A Punter’s Perspective
First published in Trad and Now magazine
#1 From a punter’s perspective
First published in Trad and Now magazine, December 2006
The world of folk boasts a limitless supply of people whose breadth and depth of knowledge of their craft and art is simply breath-taking. Their technical knowledge is detailed, their repertoires seemingly endless. Some folklorists have researched, collected and interpreted material for decades, their own lives becoming living folk legends of themselves. Traditional and contemporary artists encapsulate decades and centuries of history in a few short verses or stanzas.
But then there be folk like the author: the punters. We’re the people who hang around the back of session bars in dumb-struck awe (“Awww!”). We watch musicians on stage and can’t work out how they tune an instrument and breathe at the same time, much less engage an audience in simultaneous banter. And as for the seamless transition between fiddle, guitar, bodhran and tin whistle – did those people start learning their trade in the womb?!
We don’t know our jigs from our reels or our airs from our graces. We think an autoharp is Dublin’s car club, that a bouzouki is something immediately followed by ‘bless you’, and that lute is something you get paid if you manage to shift a few CDs.
But we attend festivals, buy the music, wear the t-shirts, sniff out the folk clubs, find when acts are playing in the mainstream world, and even surf off into cyberspace to broaden our folky horizons. We occasionally pluck up (pun intended) the courage to blunder up to musicians at an appropriate time and place (i.e. the middle of the campground – Hi, Geraldine!) to tell them their work has moved or touched us in some way or inspired us or had some profound, life-changing effect.
We don’t necessarily know good folk, but we know what we like. Sometimes we even struggle to spell it proper: hey, if it rhymes with ‘joke’…
I’ve taken a baby step past the punter stage and sometimes get up to introduce and back-announce acts at the odd festival (some of them odder than others). But the sweet science of how this aural gold is weaved remains a beautiful mystery to a mere punter such as I, and maybe in some wide-eyed child-like way, that’s not a bad thing.
However, if Cec and you will have me, I offer you ‘A Punter’s Perspective’; how a musical numpty perceives and makes sense of this eclectic world of music, song, dance, poetry and related arts. And specifically takes a sideways glance at the quirky bits, because the experts will have plenty to say on the normal stuff.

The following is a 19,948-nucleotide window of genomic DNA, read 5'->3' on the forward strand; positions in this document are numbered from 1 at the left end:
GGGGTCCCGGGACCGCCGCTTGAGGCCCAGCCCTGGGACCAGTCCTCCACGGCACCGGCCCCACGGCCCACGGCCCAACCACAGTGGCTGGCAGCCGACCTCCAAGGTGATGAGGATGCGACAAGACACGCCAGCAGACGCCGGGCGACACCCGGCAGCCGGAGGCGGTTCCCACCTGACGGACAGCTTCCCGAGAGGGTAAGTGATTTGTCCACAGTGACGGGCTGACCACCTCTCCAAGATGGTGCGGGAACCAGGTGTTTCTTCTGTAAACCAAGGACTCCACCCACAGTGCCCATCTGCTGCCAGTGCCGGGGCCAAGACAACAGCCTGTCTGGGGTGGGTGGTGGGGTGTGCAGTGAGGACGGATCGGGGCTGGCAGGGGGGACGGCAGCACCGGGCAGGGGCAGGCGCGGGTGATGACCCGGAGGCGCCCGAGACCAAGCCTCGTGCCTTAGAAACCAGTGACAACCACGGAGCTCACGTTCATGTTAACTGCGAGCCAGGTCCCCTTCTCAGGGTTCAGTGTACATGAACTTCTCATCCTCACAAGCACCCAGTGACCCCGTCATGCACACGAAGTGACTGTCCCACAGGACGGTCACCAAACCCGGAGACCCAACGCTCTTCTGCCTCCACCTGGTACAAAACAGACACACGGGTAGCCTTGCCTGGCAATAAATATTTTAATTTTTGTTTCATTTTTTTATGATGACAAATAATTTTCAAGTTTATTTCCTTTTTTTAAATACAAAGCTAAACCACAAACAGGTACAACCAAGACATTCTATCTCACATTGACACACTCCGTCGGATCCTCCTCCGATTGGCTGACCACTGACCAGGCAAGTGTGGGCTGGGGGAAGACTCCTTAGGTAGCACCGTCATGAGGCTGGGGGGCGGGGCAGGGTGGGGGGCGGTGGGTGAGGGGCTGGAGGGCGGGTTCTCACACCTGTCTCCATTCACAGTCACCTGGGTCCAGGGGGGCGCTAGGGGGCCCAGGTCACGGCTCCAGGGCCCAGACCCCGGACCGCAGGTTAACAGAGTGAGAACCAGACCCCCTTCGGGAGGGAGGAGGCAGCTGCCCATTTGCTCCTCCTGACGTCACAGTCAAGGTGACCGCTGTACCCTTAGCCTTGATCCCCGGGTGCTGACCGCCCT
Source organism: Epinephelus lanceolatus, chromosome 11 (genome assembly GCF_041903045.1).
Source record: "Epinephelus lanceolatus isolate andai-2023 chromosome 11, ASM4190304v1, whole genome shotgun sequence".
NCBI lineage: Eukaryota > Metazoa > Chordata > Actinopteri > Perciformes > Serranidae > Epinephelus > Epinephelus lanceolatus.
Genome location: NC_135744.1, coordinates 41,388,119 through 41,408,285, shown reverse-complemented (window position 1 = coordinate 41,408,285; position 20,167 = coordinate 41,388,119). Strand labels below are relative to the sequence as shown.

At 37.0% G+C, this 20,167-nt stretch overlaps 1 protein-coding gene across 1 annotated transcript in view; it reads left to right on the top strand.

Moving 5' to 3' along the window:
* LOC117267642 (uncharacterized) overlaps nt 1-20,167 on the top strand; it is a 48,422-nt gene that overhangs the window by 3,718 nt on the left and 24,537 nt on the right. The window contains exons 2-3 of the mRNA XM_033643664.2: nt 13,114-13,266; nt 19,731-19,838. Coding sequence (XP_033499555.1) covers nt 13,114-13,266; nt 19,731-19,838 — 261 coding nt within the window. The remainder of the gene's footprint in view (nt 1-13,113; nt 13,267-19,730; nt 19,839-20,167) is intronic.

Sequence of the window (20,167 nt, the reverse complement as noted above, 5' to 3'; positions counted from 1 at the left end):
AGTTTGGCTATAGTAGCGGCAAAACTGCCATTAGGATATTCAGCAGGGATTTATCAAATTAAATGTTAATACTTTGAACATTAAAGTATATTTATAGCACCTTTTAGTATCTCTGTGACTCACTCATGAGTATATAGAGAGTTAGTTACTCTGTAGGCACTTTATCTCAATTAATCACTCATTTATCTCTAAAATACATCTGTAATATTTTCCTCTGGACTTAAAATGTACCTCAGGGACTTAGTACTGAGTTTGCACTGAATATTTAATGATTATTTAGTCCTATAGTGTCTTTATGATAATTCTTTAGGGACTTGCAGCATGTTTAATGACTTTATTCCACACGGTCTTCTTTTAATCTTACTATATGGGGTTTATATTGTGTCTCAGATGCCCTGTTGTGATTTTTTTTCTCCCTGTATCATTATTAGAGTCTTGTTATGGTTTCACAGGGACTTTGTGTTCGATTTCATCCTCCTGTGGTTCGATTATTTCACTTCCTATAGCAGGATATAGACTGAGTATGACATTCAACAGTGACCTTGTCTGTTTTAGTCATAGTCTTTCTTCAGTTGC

Stick with me on this one, yeah? All (or maybe, some) shall become clear.
A Punter’s Perspective on The Turning Wave
Yes, folks, it is possible to spend a weekend at a Gundagai folk festival (The Turning Wave, 13-17 September) and avoid the ‘Dog on the Tuckerbox’ song. Mind you, on Friday night at Lott’s Family Hotel, folk joke man Colin Mockett had a slip of the tongue and mentioned the place where ‘Doug’ sits on the Tuckerbox. Which would be news to the bus tour which turns up five miles out of town and instead of a quadruped finds a bloke in a blue singlet: ‘G’day, I’m Doug. The dog’s ducked out for smoko.’
Lessons learnt from the weekend: Bhan Tre is not an arboreal protest group. Enda Kenny is not an Irish version of ‘South Park’ (“Well, dat’s der enda Kenny!” “Yer bastards!”) Greg Champion is not a pet name for a set of spark plugs. And Conor Keane is a name only, not a comment on his disposition.
And ‘To be sure, to be sure’ is apparently not in common usage in the emerald isle. ‘Dat’s what Hollywood says we say!’ one disgruntled member of the Diaspora was heard to grumble.
Gundagai seemed to take this inaugural folk outing to their hearts with great gusto, and were well-represented in the crowds, including the biggest indoor venue (St Patrick’s Hall) where the local volunteers were even keeping records at one stage on the percentage of locals they reckoned were in the crowd (about 40-60% on Saturday night, from memory).
Meanwhile, at the two hotels used as venues, local punters were getting some exposure through the blackboards and sessions. It was all too much for a couple of locals who were looking very much the worse for wear in the wee small hours of Sunday morning. As one local character weaved his way out, he made a slight detour to where some of us were sitting and leaned in, much to our trepidation. But he paused only briefly, jabbed a finger in the direction of Cliona Molins’s instrument lying next to her and slurred, ‘Well, love, at least your harp’s in the right place!’ and teetered off into the night.
I’m sure there’s a technical term for the syndrome of denial in which the punter refuses to acknowledge they’ve rejoined the real world, post-festival. And I thank the waitress at the trattoria in Albury who produced a pair of scissors to remove the flouro orange wristband that was unwittingly still being worn under a sweater sleeve.
The Turning Wave 2007 will be held from 12 to 16 September. Nominations open 30 November 2006.
Bill Quinn is a full-time Canberra public servant and part-time MC.